The road Eastwards is one of the few tarmaced roads in Mauritania and basicly connects one dusty desert town after another. First there was Aleg, where we stayed in the least dilapitaded hotel we found, eating safe things as bread and cans of sardines, as the street stal food was not trusted. Then it was onto Kiffa, but as we drove out of Aleg, there was no fuel to be found.
They assured us there was fuel in the next town, but as things go, this was ofcourse not true. We had a discussion on what to do, as we could drive on for about 100 km before we ran out, but we certainly wouldn't get to Kiffa. For about an hour we searched and questionned the inhabitants for the precious liquid and in the end the solution came in the form of Mr Idoumou , the 'grand chef du tourisme' in the south of Mauritania, who rolled the window of his mercedes down and greeted us in perfect English, asking what we needed.
He offered to send a taxi with fuel from Nouakchott, but luckily found some fuel from the army within 20 minutes and we were left with no choise but to pay the 60 euro for 20 litres he had on offer. This fuel just got all of us to Kiffa, where I put 23.9 litres in my 23 litre tank at the one gasstation that had unleaded fuel. The problem here is that everybody drives diesel cars and the are no mopeds, so no need for unleaded.
We stayed at 'Le Phare du Desert' but left the breakfast untouched as the water for the coffee had the same merky taste as the night before, and with our tanks full we set of to the last stop in this sandy hell, Ayoun El Atrous. Because I couldn't care about looking for another hotel, we just stayed where I stayed last year, again having dinner in the form of bread and sardines,as the chicken we ordered in the plastic flower restaurant was lukewarm and wisely refused.
So next morning I was in good spirits to leave for the border with Mali, and after 130 km we checked out of SandLand dodging the bribe attempt at the customs office and repeating it one the Mali side, as they too asked for money to put the stamp in the passport. Cheap it was not going to be as we had to get the 'ecowas' insurance for 2 months and a pretty expensive 'laissez passer' which had to be stamped by the police, and guess what, they also wanted our money. When Charlie insisted on a receipt, we got into an arguement as they were claiming they had no receipts because it was sunday. In the end we payed up and drove to our first stop in black africa at Diema.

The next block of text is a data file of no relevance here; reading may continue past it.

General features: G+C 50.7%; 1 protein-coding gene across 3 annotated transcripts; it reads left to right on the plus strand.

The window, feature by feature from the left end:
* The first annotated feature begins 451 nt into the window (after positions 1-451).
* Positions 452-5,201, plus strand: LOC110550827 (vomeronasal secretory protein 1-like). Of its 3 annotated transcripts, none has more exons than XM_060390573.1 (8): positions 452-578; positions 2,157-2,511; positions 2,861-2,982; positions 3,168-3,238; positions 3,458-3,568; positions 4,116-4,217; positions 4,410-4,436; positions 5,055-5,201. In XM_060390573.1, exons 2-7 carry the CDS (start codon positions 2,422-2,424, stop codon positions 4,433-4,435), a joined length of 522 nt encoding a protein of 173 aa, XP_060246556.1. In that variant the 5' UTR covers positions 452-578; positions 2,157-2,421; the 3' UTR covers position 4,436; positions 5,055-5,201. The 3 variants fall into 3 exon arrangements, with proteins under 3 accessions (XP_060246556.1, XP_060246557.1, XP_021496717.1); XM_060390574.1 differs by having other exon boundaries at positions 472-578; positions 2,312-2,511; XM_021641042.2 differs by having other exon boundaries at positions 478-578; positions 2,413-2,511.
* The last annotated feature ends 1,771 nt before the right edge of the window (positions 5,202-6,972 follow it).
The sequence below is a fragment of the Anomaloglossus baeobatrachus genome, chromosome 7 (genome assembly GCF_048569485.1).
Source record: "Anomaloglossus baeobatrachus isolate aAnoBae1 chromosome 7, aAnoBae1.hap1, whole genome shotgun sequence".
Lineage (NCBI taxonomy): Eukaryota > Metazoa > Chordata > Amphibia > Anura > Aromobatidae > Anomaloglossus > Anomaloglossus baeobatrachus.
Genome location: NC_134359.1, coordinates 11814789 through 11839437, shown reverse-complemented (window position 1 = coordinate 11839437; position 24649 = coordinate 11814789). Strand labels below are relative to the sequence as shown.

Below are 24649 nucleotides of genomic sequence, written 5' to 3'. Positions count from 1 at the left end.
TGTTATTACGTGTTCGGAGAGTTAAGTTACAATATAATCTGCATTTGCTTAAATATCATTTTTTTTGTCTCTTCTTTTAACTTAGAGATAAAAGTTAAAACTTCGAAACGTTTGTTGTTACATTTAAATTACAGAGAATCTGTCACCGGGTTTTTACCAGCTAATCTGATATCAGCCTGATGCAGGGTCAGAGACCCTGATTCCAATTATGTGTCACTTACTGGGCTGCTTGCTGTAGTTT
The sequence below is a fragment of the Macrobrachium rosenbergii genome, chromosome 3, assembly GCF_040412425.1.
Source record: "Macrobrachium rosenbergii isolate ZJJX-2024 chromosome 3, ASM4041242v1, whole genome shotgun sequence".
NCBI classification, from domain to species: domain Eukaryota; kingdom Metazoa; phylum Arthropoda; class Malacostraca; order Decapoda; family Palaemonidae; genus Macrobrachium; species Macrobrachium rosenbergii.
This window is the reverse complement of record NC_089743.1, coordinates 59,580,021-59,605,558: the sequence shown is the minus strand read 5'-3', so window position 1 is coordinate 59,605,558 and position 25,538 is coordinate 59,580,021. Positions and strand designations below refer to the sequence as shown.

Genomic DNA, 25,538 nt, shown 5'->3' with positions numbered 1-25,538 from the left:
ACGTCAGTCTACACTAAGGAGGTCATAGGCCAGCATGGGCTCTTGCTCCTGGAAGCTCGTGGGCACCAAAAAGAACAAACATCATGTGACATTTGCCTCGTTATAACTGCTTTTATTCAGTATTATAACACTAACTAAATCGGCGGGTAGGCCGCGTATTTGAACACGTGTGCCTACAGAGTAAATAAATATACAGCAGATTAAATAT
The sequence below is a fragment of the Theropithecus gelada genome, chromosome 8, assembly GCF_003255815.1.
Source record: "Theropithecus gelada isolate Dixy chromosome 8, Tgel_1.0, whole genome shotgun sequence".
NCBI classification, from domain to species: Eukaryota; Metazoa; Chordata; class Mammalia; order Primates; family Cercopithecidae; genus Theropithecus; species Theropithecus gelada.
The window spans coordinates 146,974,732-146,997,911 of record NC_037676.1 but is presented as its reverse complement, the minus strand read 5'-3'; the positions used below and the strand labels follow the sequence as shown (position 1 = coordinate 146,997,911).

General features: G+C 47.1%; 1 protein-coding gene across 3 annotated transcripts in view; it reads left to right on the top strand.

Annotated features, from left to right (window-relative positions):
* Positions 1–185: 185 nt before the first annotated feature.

In Diema we paid a visit to Pam and her Village Ventures programme and it was nice seeing she was doing well. She build a couple of new houses and was busy with some other projects too.The village of Diema is very lucky with such a dedicated lady.
We spend the night in her new luxerious hut and in the morning I was anxious to get to Bamako where I would meet up with my Belgian friend Tom. For months now, we had the plan to buy a moped in Bamako and drive around Mali for a couple of weeks going from small village to village, and expierencing the real Africa. So early morning I was on my way to meet him, driving very slowly, cause my motorcycle chain was about to break.
The day before I noticed one link of the chain was damaged, but the bike was still driveble. At a steady pace of 70 km/u I purred toward the capital to arrive just past noon. My friend was waiting for me at 'the sleeping camel' as promised and I was glad I was able to keep my promise of getting there in time after 4 weeks and 6800 km of driving. Moreso, he had all the presents with him that I told him to take. He managed to check in with Brussels Airlines with my back tyre, 4 litres of motorcycle oil and loads of other stuff.
|My friend Tom|
It felt like a late christmas and now we are here in Bamako, sorting out what little bike we can buy for him. It's probably going to be a Chinese one, I'll post a picture soon.